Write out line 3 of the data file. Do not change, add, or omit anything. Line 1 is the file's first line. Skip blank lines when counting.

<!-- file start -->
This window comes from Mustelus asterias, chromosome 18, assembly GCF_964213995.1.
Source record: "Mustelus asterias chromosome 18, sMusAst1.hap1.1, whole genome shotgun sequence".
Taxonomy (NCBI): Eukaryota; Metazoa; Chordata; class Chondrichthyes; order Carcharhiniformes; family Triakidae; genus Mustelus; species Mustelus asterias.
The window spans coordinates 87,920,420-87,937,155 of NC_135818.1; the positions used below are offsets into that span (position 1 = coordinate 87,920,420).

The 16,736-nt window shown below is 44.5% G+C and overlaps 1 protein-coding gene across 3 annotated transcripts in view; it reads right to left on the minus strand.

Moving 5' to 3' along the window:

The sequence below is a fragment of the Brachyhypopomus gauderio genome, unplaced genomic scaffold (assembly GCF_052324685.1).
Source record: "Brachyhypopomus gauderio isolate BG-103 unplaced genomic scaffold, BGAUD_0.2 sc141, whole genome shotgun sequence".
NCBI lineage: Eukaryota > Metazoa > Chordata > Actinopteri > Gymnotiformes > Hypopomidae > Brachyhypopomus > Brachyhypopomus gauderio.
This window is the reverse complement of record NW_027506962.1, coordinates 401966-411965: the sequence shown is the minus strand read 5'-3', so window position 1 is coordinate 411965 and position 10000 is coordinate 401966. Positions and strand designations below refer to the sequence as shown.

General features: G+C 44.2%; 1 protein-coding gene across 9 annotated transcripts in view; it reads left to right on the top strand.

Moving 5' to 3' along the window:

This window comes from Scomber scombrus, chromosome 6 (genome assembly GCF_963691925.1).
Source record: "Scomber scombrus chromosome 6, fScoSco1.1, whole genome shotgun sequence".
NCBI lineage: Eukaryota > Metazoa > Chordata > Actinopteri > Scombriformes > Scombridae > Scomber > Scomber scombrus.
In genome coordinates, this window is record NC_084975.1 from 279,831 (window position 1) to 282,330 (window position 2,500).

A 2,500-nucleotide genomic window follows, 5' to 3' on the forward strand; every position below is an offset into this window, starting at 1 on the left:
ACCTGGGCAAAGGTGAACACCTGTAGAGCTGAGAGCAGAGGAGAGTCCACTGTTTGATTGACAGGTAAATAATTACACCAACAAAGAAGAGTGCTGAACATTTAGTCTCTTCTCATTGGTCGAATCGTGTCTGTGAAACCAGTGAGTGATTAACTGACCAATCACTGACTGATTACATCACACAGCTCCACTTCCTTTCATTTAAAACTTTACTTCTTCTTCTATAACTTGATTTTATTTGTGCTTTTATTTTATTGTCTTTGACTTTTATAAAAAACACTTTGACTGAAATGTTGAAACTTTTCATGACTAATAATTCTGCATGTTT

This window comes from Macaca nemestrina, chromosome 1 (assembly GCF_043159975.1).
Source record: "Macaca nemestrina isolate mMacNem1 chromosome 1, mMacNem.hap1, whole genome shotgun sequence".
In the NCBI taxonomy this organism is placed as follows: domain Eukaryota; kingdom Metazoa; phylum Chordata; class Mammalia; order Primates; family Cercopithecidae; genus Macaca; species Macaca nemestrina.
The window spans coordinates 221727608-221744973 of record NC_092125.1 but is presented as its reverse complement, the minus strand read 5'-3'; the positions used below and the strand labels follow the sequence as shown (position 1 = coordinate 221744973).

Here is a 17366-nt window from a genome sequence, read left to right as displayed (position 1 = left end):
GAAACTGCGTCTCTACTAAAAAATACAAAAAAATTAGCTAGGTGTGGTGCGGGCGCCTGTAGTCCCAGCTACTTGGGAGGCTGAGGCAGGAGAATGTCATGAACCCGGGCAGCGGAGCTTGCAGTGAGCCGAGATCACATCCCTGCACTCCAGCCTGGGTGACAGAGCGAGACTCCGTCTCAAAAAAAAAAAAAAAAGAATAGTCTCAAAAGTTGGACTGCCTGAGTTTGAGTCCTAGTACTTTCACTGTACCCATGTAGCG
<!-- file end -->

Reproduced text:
Taxonomy (NCBI): Eukaryota; Metazoa; Chordata; class Chondrichthyes; order Carcharhiniformes; family Triakidae; genus Mustelus; species Mustelus asterias.